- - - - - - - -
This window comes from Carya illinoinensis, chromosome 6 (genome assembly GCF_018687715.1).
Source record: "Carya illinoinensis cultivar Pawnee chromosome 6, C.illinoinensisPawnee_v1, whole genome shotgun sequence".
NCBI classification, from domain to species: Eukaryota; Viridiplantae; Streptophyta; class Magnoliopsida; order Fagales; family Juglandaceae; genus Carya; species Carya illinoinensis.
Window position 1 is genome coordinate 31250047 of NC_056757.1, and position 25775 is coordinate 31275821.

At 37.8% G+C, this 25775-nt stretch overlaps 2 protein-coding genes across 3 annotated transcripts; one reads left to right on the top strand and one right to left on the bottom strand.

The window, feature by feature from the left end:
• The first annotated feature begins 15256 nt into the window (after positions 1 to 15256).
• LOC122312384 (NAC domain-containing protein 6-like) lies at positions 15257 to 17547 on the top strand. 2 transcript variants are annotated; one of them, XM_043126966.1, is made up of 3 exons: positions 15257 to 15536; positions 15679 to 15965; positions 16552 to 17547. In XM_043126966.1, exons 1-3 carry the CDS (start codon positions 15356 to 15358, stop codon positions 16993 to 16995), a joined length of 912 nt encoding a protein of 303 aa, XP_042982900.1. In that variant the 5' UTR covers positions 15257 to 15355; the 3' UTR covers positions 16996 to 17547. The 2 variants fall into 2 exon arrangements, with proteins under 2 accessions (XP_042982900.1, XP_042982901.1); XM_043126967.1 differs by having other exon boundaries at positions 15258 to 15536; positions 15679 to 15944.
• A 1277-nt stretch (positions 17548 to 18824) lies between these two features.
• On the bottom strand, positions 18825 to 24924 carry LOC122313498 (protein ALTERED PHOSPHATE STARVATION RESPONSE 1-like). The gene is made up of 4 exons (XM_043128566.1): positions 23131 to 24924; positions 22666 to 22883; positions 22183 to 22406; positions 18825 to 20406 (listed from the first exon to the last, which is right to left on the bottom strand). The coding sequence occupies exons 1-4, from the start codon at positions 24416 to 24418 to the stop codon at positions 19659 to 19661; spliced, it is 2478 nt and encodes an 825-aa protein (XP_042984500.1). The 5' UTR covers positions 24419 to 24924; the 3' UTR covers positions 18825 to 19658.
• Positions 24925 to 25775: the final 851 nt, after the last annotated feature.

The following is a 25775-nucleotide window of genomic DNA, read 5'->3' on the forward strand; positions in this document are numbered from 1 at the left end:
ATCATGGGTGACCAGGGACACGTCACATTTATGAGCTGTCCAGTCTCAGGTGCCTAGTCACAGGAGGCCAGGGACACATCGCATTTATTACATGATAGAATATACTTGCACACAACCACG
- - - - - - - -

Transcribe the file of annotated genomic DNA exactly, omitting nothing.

This window comes from Carya illinoinensis, chromosome 6 (genome assembly GCF_018687715.1).
Source record: "Carya illinoinensis cultivar Pawnee chromosome 6, C.illinoinensisPawnee_v1, whole genome shotgun sequence".
NCBI classification, from domain to species: Eukaryota; Viridiplantae; Streptophyta; class Magnoliopsida; order Fagales; family Juglandaceae; genus Carya; species Carya illinoinensis.
Window position 1 is genome coordinate 31250047 of NC_056757.1, and position 25775 is coordinate 31275821.

At 37.8% G+C, this 25775-nt stretch overlaps 2 protein-coding genes across 3 annotated transcripts; one reads left to right on the top strand and one right to left on the bottom strand.

The window, feature by feature from the left end:
• The first annotated feature begins 15256 nt into the window (after positions 1 to 15256).
• LOC122312384 (NAC domain-containing protein 6-like) lies at positions 15257 to 17547 on the top strand. 2 transcript variants are annotated; one of them, XM_043126966.1, is made up of 3 exons: positions 15257 to 15536; positions 15679 to 15965; positions 16552 to 17547. In XM_043126966.1, exons 1-3 carry the CDS (start codon positions 15356 to 15358, stop codon positions 16993 to 16995), a joined length of 912 nt encoding a protein of 303 aa, XP_042982900.1. In that variant the 5' UTR covers positions 15257 to 15355; the 3' UTR covers positions 16996 to 17547. The 2 variants fall into 2 exon arrangements, with proteins under 2 accessions (XP_042982900.1, XP_042982901.1); XM_043126967.1 differs by having other exon boundaries at positions 15258 to 15536; positions 15679 to 15944.
• A 1277-nt stretch (positions 17548 to 18824) lies between these two features.
• On the bottom strand, positions 18825 to 24924 carry LOC122313498 (protein ALTERED PHOSPHATE STARVATION RESPONSE 1-like). The gene is made up of 4 exons (XM_043128566.1): positions 23131 to 24924; positions 22666 to 22883; positions 22183 to 22406; positions 18825 to 20406 (listed from the first exon to the last, which is right to left on the bottom strand). The coding sequence occupies exons 1-4, from the start codon at positions 24416 to 24418 to the stop codon at positions 19659 to 19661; spliced, it is 2478 nt and encodes an 825-aa protein (XP_042984500.1). The 5' UTR covers positions 24419 to 24924; the 3' UTR covers positions 18825 to 19658.
• Positions 24925 to 25775: the final 851 nt, after the last annotated feature.

The following is a 25775-nucleotide window of genomic DNA, read 5'->3' on the forward strand; positions in this document are numbered from 1 at the left end:
ATCATGGGTGACCAGGGACACGTCACATTTATGAGCTGTCCAGTCTCAGGTGCCTAGTCACAGGAGGCCAGGGACACATCGCATTTATTACATGATAGAATATACTTGCACACAACCACG